Community Garden Parties happening across Kāpiti are about more than simply gardening, says Council’s Green Gardener Hannah Zwartz.
“Food is something we all have in common – everyone needs to eat. What happens to our food security when not only the fridge and pantry are bare, but also the supermarket shelves? “
Recent events in Takaka brought home how quickly supermarket shelves can empty when roading or transport are disrupted, she says. “A strong local food network is vital. You can’t get much more local than food you grow yourself, and the best place to start is your local community garden.”
The next Garden Party in the series of eight has a local food focus; it’s on Saturday March 10 at the Dreamcatcher Co-op at Windsor Park orchard, Te Horo. Workshops include foraging for wild food and medicinal herbs, sharpening your own tools by hand, and building a raised bed to experiment with growing lentils. All combined, of course, with a BYO picnic and food swap/share of homegrown produce, preserves and baking.
The co-op is emerging as something of a local food hub, with 150 members sourcing both dry goods and fresh produce. “Not all of it is local, but we’re increasing that amount,” says orchardist and co-op member Jeremiah Streaker. The orchard already produces plums, avocadoes and berries, but he would like to push the boundaries of what is grown locally.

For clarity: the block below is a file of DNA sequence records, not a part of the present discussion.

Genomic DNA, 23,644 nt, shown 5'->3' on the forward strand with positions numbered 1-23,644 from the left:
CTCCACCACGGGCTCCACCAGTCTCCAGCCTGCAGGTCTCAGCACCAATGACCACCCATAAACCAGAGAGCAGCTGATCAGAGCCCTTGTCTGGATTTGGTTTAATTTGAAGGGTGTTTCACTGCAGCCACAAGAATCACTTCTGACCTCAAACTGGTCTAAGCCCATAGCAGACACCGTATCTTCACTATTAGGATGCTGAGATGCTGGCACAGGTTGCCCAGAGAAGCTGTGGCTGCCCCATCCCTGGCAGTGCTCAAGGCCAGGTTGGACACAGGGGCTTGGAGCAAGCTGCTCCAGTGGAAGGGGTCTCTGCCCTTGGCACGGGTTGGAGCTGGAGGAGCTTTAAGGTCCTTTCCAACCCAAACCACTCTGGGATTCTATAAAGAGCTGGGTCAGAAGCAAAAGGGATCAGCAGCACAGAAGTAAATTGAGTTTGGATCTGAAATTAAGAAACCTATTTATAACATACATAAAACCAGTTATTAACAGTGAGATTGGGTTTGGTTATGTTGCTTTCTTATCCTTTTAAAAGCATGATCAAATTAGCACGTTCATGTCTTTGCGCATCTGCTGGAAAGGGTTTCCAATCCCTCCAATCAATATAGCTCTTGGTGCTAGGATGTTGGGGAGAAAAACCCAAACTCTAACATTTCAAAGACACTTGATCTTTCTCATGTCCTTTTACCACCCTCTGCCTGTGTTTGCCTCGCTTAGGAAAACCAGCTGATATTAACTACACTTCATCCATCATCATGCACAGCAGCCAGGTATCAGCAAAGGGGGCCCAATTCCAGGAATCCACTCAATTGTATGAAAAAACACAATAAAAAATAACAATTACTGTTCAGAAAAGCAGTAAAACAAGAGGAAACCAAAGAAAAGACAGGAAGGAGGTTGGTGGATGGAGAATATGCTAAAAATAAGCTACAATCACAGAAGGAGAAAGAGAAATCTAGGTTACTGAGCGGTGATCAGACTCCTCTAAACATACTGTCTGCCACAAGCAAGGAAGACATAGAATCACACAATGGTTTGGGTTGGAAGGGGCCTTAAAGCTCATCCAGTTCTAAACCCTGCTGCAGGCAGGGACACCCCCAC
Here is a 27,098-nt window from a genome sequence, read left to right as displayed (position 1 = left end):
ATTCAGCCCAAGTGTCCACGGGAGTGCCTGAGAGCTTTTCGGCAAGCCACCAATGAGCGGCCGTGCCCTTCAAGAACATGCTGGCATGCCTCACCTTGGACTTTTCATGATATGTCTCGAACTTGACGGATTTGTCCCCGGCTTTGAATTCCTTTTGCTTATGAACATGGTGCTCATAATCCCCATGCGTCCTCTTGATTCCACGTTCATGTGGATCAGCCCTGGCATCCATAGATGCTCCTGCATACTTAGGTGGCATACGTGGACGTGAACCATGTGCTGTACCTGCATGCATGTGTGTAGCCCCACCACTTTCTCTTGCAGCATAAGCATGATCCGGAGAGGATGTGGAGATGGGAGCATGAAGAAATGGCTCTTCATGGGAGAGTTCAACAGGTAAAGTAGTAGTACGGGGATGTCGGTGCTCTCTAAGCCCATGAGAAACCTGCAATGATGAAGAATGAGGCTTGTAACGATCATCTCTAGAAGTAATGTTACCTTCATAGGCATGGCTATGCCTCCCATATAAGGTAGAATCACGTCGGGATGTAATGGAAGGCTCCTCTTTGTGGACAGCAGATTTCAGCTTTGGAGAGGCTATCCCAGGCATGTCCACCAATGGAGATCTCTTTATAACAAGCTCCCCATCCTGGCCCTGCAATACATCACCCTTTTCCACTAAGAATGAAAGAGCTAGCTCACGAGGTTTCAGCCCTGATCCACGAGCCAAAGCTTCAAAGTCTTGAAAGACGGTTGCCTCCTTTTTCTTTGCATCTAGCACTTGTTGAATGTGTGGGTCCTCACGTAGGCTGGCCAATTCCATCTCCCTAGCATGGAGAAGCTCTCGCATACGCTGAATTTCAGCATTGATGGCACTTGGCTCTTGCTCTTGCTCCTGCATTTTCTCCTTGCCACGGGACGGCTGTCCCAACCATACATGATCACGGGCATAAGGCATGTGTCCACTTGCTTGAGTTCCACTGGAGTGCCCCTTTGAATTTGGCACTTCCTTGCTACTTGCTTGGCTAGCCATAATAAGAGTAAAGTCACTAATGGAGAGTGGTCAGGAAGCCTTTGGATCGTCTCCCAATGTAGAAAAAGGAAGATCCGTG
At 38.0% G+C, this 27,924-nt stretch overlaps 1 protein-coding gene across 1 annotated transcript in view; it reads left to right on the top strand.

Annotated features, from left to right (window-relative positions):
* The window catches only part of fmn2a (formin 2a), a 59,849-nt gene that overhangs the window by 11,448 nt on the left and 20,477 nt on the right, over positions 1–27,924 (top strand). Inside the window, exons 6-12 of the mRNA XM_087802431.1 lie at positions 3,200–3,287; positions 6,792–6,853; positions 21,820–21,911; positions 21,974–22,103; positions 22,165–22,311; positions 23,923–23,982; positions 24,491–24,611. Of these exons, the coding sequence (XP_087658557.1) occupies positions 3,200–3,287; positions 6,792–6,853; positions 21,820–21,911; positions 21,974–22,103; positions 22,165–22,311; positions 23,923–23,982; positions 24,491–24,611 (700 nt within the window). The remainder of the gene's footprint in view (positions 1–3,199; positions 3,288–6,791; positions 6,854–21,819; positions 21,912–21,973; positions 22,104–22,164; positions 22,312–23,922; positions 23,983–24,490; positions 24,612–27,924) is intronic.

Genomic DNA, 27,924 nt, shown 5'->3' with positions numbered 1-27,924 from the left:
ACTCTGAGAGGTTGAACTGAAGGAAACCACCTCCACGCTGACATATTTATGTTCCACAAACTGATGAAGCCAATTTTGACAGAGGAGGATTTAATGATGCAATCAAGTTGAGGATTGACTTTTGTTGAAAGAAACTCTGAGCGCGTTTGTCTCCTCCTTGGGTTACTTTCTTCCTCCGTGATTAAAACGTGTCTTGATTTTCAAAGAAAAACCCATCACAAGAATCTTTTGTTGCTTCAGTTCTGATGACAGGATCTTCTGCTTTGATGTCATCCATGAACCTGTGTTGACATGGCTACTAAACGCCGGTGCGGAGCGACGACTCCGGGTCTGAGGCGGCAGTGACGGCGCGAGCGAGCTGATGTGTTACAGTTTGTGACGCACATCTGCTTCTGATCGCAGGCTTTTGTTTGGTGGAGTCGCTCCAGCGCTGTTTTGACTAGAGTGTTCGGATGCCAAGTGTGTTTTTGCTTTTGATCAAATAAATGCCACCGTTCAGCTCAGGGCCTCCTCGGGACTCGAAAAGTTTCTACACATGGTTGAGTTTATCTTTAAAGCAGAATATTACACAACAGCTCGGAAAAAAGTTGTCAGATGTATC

What exactly is ‘local food’? Definitions vary, from food produced within 150km (that area would include Wanganui, Masterton and Marlborough) to 600km (that would take in Hawke’s Bay and Taranaki). But being a locavore - a person who eats local food whenever possible - could be one of the best things you can do for the planet, says Council’s Sustainable Communities co-ordinator Vanessa Crowe; food miles are a major contributor to climate change. “We’ve calculated the environmental footprints for over 150 Kapiti households over the years, through the Greener Neighbourhood scheme, and we found that one of the largest impacts comes from food.” (For more on environmental footprinting- measuring a household’s environmental impact through things like transport, energy use and food – see www.ecofootprint.nz.).
Community gardens can grow vital emergency food supplies, she says, but they also build resilience by upskilling gardeners, demonstrating what grows well locally and strengthening neighbourhood bonds. “The Community Garden Party series shows the diversity of the Kāpiti community, with each event reflecting its own unique garden and community – from a cabaret stage to sack races, watermelon Jenga, electric car test-drives, pizza ovens and more.”
Jeremiah and young co-op member Luther outside the co-op's building at Windsor Park, Te Horo.